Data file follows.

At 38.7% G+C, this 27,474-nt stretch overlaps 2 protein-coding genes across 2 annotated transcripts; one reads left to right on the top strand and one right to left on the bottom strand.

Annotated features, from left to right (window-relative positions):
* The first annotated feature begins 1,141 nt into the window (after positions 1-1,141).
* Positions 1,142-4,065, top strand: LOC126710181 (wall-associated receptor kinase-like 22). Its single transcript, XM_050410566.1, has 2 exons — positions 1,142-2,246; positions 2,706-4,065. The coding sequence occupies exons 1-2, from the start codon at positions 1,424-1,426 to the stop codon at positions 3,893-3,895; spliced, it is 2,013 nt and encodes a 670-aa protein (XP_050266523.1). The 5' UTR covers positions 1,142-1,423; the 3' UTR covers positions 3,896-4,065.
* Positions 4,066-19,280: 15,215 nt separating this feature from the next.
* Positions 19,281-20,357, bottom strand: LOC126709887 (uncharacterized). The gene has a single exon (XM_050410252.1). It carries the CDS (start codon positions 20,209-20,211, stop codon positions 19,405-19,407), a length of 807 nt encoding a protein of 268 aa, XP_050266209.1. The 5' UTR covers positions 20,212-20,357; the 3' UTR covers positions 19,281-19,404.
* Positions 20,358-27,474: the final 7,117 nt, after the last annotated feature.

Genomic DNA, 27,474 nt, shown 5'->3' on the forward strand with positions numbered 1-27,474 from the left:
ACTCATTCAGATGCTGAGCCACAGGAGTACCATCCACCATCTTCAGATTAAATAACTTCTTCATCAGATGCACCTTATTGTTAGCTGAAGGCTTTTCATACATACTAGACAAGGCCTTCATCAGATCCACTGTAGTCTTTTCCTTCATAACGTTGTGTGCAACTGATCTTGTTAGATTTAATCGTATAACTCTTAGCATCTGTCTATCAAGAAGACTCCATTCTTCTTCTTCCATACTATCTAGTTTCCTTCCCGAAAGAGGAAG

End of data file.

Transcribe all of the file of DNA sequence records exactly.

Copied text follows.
At 38.7% G+C, this 27,474-nt stretch overlaps 2 protein-coding genes across 2 annotated transcripts; one reads left to right on the top strand and one right to left on the bottom strand.

Annotated features, from left to right (window-relative positions):
* The first annotated feature begins 1,141 nt into the window (after positions 1-1,141).
* Positions 1,142-4,065, top strand: LOC126710181 (wall-associated receptor kinase-like 22). Its single transcript, XM_050410566.1, has 2 exons — positions 1,142-2,246; positions 2,706-4,065. The coding sequence occupies exons 1-2, from the start codon at positions 1,424-1,426 to the stop codon at positions 3,893-3,895; spliced, it is 2,013 nt and encodes a 670-aa protein (XP_050266523.1). The 5' UTR covers positions 1,142-1,423; the 3' UTR covers positions 3,896-4,065.
* Positions 4,066-19,280: 15,215 nt separating this feature from the next.
* Positions 19,281-20,357, bottom strand: LOC126709887 (uncharacterized). The gene has a single exon (XM_050410252.1). It carries the CDS (start codon positions 20,209-20,211, stop codon positions 19,405-19,407), a length of 807 nt encoding a protein of 268 aa, XP_050266209.1. The 5' UTR covers positions 20,212-20,357; the 3' UTR covers positions 19,281-19,404.
* Positions 20,358-27,474: the final 7,117 nt, after the last annotated feature.

Genomic DNA, 27,474 nt, shown 5'->3' on the forward strand with positions numbered 1-27,474 from the left:
ACTCATTCAGATGCTGAGCCACAGGAGTACCATCCACCATCTTCAGATTAAATAACTTCTTCATCAGATGCACCTTATTGTTAGCTGAAGGCTTTTCATACATACTAGACAAGGCCTTCATCAGATCCACTGTAGTCTTTTCCTTCATAACGTTGTGTGCAACTGATCTTGTTAGATTTAATCGTATAACTCTTAGCATCTGTCTATCAAGAAGACTCCATTCTTCTTCTTCCATACTATCTAGTTTCCTTCCCGAAAGAGGAAG